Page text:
Germany a hydrogen country? HYPOS initiative introduces itself


The potential of "green hydrogen" has recently become the focus of attention. The gas offers the possibility of chemically storing renewable energy and releasing it if necessary. The network HYPOS is committed to the creation of a hydrogen economy in central Germany. Sputnik has contacted HYPOS.

It is not enough to set up more and more wind turbines and solar modules – the electricity produced must somehow be stored in order to meet the network requirements and the changing weather conditions. That is why companies and research groups throughout Germany are working on various storage solutions, from the battery to the heat storage to "green hydrogen" and synthetic fuels.
HYPOS is an initiative dedicated to hydrogen technologies. Since 2013, the initiative has been funded by the Federal Ministry of Education and Research (BMBF) as part of the funding program "Twenty20 – Partnership for Innovation" with 45 million euros and including the Siemens AG, VNG Gasspeicher GmbH, various Fraunhofer Institutes and other research institutions such as the Dresden University of Technology are well positioned as partners.
In the hydrogen cluster, various project associations are implementing more than 25 research projects that focus on the production of hydrogen using electrolysis, transport and storage as well as various applications in the areas of mobility, energy supply, the chemical industry and refineries. The aim is a functioning hydrogen economy, first for Central Germany.

Change chemical triangle to "green hydrogen"

Florian Thamm is responsible for Marketing & Public Relations at HYPOS and explains the background of the project to Sputnik:

"On the one hand, we already have an enormous demand for hydrogen in Central Germany due to the presence of the Central German Chemical Triangle – which is just under four billion cubic meters a year. In addition, the region offers enormous potential for the storage of green hydrogen in caverns. And in the Chemical Triangle there is also a hydrogen pipeline that allows the transport of hydrogen, "says Thamm.

Of the approximately four billion cubic meters of hydrogen in the Chemical Triangle, according to HYPOS currently 1.25 billion come from steam reforming, a process in which hydrogen and hydrogen are produced from hydrocarbons and water vapor. Carbon dioxide also accumulates and this is a climate policy thorn in the eye. This hydrogen could be replaced in the future by "green hydrogen", which is made by a split of water into hydrogen and oxygen under power. For this electrolysis process, however, renewable electricity would have to be used, so that the hydrogen can really be called "green", so no CO2 is produced elsewhere.

A large expansion of renewable energies is needed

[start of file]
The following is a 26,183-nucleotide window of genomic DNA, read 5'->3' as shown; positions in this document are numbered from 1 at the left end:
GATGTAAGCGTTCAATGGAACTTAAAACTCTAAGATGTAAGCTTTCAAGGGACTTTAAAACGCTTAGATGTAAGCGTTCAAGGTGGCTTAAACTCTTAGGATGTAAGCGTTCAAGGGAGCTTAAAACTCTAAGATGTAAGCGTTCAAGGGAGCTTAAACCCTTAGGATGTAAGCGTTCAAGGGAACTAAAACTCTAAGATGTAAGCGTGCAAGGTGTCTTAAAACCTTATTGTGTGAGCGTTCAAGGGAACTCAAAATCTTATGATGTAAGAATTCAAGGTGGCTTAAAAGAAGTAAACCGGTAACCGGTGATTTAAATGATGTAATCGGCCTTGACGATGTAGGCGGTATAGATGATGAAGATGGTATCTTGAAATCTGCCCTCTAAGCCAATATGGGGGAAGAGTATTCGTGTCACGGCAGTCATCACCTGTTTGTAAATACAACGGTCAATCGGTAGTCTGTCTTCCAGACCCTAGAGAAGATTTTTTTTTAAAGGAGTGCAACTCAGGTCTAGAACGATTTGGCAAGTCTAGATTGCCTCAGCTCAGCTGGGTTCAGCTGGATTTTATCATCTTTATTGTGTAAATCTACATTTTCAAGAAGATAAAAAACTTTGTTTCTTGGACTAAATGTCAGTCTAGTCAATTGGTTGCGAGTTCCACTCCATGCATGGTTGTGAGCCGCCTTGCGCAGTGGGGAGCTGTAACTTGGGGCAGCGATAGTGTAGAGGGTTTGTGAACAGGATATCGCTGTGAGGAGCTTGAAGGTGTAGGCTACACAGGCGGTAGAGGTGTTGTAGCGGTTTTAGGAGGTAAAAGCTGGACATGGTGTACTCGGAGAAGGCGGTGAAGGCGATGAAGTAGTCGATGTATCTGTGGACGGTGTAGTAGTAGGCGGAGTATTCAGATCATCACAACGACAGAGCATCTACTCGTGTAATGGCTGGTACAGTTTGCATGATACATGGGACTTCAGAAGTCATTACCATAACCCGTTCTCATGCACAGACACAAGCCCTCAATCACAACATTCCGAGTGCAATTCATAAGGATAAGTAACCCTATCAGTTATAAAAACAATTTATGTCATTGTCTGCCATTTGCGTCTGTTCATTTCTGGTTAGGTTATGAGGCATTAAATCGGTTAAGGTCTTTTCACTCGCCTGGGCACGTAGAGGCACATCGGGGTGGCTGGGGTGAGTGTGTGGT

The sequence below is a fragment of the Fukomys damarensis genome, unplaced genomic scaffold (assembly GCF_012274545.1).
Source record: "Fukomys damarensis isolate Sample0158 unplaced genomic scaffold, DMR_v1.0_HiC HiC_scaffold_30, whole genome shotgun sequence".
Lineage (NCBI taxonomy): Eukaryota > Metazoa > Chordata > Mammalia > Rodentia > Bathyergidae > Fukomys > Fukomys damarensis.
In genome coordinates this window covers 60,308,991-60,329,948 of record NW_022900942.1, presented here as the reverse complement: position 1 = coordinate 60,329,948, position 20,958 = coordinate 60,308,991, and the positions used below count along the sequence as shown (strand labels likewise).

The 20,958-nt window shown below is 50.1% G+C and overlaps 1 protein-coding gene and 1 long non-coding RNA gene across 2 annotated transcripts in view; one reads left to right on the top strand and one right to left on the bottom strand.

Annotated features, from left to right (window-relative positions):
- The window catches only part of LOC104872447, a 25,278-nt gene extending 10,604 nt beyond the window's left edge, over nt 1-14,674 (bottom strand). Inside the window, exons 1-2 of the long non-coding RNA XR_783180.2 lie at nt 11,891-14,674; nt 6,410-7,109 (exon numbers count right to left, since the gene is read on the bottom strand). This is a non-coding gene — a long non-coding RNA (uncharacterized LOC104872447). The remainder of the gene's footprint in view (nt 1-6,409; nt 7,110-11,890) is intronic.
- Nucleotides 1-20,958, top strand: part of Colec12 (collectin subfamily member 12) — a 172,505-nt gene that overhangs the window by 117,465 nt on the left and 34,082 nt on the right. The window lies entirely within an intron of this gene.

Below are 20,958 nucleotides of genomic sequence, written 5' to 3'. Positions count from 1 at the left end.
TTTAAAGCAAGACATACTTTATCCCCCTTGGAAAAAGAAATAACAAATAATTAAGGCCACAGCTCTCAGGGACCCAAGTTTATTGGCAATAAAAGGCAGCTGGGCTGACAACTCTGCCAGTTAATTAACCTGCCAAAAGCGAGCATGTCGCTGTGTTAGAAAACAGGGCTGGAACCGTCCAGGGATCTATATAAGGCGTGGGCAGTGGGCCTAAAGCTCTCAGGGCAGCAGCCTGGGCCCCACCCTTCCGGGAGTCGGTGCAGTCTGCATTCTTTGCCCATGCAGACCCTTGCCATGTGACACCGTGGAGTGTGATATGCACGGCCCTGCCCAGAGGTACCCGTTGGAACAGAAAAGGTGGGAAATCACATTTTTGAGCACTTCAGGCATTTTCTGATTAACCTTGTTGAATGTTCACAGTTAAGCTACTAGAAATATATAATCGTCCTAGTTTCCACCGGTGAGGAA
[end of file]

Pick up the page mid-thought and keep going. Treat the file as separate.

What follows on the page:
Specifically, 1.6 gigawatts of installed electrolysis power would have to be available, said Stefan Bergander, project and innovation manager in the HYPOS network, Sputnik. Expressed in terms of electrical energy, four to six terawatt hours would have to be obtained from renewable sources in the HYPOS region. "Currently, several major industrial plants in the order of 50-100 MW each are planned in Germany. In the HYPOS region, two large electrolysis units with a total output of 80 MW are currently being developed in Leuna and Bad Lauchstadt, "Bergander continues. So it would have to be done alone for this "green hydrogen" a significant addition.

Distribution via existing natural gas network

After production, the hydrogen must be able to be distributed and therefore the topic of transport at HYPOS also plays a major role. The idea is to first use the existing natural gas network for hydrogen transport. Because there are already 479,000 kilometers of infrastructure in Germany. It would be conceivable to increase the proportion of hydrogen in the gas mixture in the lines of currently two to five percent by volume to 10 to 20 percent by volume. The gases would then have to be separated again at the target points. In addition, pure hydrogen pipes would also be conceivable for local supply, for example in industrial areas. Such a pipeline already exists in the Chemical Triangle, another is located in the Ruhr area.

In addition, since hydrogen is not always consumed the same and is to be produced as a storage medium in advance, HYPOS also deals with storage issues. According to Thamm, cavern storage systems, which have already been and are successfully used for natural gas, play a major role here. A salt cavern for the storage of hydrogen is currently being tested in Bad Lauchstadt. Its storage volume is 50 million cubic meters. Such a cavern could cover the peak load of the chemical triangle for just under 21 days.

The interview with Florian Thamm to listen to:

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